Yet higher salaries don’t mean much with jaw-dropping rents and other soaring expenses associated with life in “Silicon Valley,” and San Francisco more specifically. Indeed, factoring in the cost of living, San Francisco is now one of the lowest-paying cities for software engineers, according to Hired’s lead data scientist, Jessica Kirkpatrick. According to her analysis, the $110,000 that an Austin engineer makes is the rough equivalent of being paid $198,000 in the Bay Area, considering how much further each dollar goes in the sprawling capital of Texas. The same is true of Melbourne, Australia, where software engineers are paid a comparatively low $107,000 on average, but who are making the equivalent of $150,000 in San Francisco.
In fact, Hired says it’s seeing a “huge percentage of our candidates” in other markets that are attracting and hiring relocation candidates. In Austin, says Kirkpatrick, 60 percent of job offers are being extended to and filled by people outside of Texas.
(It should be noted that candidates who are willing to move to a new city are often paid more than local candidates, per Hired. It says this is especially true of European, Canadian, and Asian markets, where, astonishingly, non-local candidates can earn up to 57 percent more than their local peers.)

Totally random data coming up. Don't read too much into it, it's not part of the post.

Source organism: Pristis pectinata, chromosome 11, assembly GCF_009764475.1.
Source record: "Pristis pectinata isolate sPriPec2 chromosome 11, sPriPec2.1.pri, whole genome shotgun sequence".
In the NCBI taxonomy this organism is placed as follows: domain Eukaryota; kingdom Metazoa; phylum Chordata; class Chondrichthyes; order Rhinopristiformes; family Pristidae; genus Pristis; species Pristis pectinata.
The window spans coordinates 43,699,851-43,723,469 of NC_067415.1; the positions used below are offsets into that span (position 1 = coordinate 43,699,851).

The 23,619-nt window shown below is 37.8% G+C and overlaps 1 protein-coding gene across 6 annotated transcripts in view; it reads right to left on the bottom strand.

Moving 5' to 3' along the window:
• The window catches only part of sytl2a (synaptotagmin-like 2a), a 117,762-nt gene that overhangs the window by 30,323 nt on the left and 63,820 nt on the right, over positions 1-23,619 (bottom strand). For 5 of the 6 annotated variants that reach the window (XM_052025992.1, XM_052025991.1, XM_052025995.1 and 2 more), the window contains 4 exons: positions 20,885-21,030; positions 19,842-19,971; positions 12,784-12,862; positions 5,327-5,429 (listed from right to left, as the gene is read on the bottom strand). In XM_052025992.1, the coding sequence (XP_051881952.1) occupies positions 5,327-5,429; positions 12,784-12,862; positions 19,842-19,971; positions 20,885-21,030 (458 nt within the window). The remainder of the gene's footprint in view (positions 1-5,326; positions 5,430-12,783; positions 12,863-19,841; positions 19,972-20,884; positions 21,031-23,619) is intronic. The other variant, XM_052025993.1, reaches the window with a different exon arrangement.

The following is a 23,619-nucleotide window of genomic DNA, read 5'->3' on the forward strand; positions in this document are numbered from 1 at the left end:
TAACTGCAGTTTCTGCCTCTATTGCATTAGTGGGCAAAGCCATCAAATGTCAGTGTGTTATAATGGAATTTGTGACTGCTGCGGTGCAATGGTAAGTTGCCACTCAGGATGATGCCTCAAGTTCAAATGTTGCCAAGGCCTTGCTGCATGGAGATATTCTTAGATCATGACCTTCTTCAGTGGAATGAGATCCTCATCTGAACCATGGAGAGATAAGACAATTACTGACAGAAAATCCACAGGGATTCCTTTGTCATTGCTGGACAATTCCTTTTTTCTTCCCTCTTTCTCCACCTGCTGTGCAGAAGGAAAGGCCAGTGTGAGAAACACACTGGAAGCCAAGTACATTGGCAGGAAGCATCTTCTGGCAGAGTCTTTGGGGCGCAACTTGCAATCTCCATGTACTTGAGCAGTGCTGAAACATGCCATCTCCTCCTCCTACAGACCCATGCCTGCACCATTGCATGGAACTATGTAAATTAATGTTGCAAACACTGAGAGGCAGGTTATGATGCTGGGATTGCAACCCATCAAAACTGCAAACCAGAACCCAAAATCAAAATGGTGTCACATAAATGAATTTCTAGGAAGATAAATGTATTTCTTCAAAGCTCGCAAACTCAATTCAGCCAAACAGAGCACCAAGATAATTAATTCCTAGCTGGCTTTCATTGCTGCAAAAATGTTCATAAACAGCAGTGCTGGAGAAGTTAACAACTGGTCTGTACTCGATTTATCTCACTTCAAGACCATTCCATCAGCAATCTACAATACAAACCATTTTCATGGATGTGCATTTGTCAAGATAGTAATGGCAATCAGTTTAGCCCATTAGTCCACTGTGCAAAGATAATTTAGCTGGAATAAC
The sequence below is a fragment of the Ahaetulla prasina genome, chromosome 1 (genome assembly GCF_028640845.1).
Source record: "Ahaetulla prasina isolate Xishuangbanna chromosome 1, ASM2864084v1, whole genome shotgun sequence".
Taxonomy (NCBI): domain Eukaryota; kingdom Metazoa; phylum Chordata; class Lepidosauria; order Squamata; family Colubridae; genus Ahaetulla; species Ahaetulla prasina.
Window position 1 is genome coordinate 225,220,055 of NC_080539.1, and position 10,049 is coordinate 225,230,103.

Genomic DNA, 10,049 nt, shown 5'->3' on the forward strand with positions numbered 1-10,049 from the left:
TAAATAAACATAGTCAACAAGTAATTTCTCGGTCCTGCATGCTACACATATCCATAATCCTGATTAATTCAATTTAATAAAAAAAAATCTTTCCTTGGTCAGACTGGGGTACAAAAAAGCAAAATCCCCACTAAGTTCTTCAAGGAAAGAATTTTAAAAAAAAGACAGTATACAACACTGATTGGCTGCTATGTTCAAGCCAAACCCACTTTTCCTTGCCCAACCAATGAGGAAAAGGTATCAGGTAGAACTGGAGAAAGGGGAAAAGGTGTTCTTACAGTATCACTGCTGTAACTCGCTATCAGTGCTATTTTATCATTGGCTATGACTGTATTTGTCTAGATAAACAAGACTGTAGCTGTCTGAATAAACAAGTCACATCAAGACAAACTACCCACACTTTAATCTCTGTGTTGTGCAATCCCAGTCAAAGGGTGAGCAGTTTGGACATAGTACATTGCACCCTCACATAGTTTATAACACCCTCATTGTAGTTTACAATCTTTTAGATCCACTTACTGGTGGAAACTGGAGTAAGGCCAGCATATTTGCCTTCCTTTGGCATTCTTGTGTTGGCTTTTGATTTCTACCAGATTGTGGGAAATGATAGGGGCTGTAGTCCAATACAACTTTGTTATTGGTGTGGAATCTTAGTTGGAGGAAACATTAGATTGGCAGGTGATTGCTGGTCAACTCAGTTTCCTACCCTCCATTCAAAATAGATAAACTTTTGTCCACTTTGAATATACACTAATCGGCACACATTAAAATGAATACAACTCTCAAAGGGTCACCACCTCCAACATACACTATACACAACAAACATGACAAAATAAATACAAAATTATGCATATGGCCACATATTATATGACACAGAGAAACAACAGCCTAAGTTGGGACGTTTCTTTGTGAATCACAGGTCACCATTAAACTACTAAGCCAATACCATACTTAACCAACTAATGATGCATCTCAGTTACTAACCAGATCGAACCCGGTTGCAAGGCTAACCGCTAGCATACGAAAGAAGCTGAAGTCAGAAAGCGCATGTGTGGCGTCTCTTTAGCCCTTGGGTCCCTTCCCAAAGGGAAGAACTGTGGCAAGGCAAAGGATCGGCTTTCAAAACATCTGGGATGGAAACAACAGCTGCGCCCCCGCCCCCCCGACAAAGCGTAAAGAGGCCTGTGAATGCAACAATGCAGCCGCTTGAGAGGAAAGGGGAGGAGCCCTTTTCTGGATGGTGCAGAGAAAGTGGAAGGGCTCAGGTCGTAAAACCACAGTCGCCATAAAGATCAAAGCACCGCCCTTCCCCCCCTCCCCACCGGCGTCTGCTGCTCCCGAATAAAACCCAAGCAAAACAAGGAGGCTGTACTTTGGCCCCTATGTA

How bias shows up in salaries
Hired’s study explores a range of other data, including how much data scientists and product managers are being paid across 16 major cities and how that salary information has changed over time. Of greater interest to us, however, is another section focused on the impact of bias on salaries and hiring practices. It’s something Hired began following roughly a year ago by collecting voluntary demographic data from candidates and examining how their identity impacts the wages they ask for — and what they receive.